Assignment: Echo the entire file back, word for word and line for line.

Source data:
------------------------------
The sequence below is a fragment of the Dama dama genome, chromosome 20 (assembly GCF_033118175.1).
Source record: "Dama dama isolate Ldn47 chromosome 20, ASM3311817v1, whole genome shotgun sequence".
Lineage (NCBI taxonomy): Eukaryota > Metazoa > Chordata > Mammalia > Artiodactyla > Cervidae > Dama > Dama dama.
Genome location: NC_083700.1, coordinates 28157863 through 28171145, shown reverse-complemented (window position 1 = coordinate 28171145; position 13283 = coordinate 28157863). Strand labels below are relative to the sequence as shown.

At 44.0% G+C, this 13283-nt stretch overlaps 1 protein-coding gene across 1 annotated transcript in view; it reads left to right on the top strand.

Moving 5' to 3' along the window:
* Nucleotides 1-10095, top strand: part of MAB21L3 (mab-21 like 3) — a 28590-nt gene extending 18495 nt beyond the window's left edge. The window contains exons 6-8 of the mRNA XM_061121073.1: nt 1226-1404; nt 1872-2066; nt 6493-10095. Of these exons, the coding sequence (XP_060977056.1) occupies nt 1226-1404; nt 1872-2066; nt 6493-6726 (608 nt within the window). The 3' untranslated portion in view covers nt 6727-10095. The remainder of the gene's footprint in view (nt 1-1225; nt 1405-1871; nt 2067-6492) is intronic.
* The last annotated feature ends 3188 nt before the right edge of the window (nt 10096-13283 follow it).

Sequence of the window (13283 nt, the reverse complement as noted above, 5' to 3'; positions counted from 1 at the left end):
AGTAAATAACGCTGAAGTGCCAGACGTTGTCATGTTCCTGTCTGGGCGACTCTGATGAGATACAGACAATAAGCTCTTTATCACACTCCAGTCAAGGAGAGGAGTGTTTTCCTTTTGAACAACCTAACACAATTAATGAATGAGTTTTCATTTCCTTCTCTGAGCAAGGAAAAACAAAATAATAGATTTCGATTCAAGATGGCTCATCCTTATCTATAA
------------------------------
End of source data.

The sequence below is a fragment of the Dama dama genome, chromosome 20 (assembly GCF_033118175.1).
Source record: "Dama dama isolate Ldn47 chromosome 20, ASM3311817v1, whole genome shotgun sequence".
Lineage (NCBI taxonomy): Eukaryota > Metazoa > Chordata > Mammalia > Artiodactyla > Cervidae > Dama > Dama dama.
Genome location: NC_083700.1, coordinates 28157863 through 28171145, shown reverse-complemented (window position 1 = coordinate 28171145; position 13283 = coordinate 28157863). Strand labels below are relative to the sequence as shown.

At 44.0% G+C, this 13283-nt stretch overlaps 1 protein-coding gene across 1 annotated transcript in view; it reads left to right on the top strand.

Moving 5' to 3' along the window:
* Nucleotides 1-10095, top strand: part of MAB21L3 (mab-21 like 3) — a 28590-nt gene extending 18495 nt beyond the window's left edge. The window contains exons 6-8 of the mRNA XM_061121073.1: nt 1226-1404; nt 1872-2066; nt 6493-10095. Of these exons, the coding sequence (XP_060977056.1) occupies nt 1226-1404; nt 1872-2066; nt 6493-6726 (608 nt within the window). The 3' untranslated portion in view covers nt 6727-10095. The remainder of the gene's footprint in view (nt 1-1225; nt 1405-1871; nt 2067-6492) is intronic.
* The last annotated feature ends 3188 nt before the right edge of the window (nt 10096-13283 follow it).

Sequence of the window (13283 nt, the reverse complement as noted above, 5' to 3'; positions counted from 1 at the left end):
AGTAAATAACGCTGAAGTGCCAGACGTTGTCATGTTCCTGTCTGGGCGACTCTGATGAGATACAGACAATAAGCTCTTTATCACACTCCAGTCAAGGAGAGGAGTGTTTTCCTTTTGAACAACCTAACACAATTAATGAATGAGTTTTCATTTCCTTCTCTGAGCAAGGAAAAACAAAATAATAGATTTCGATTCAAGATGGCTCATCCTTATCTATAA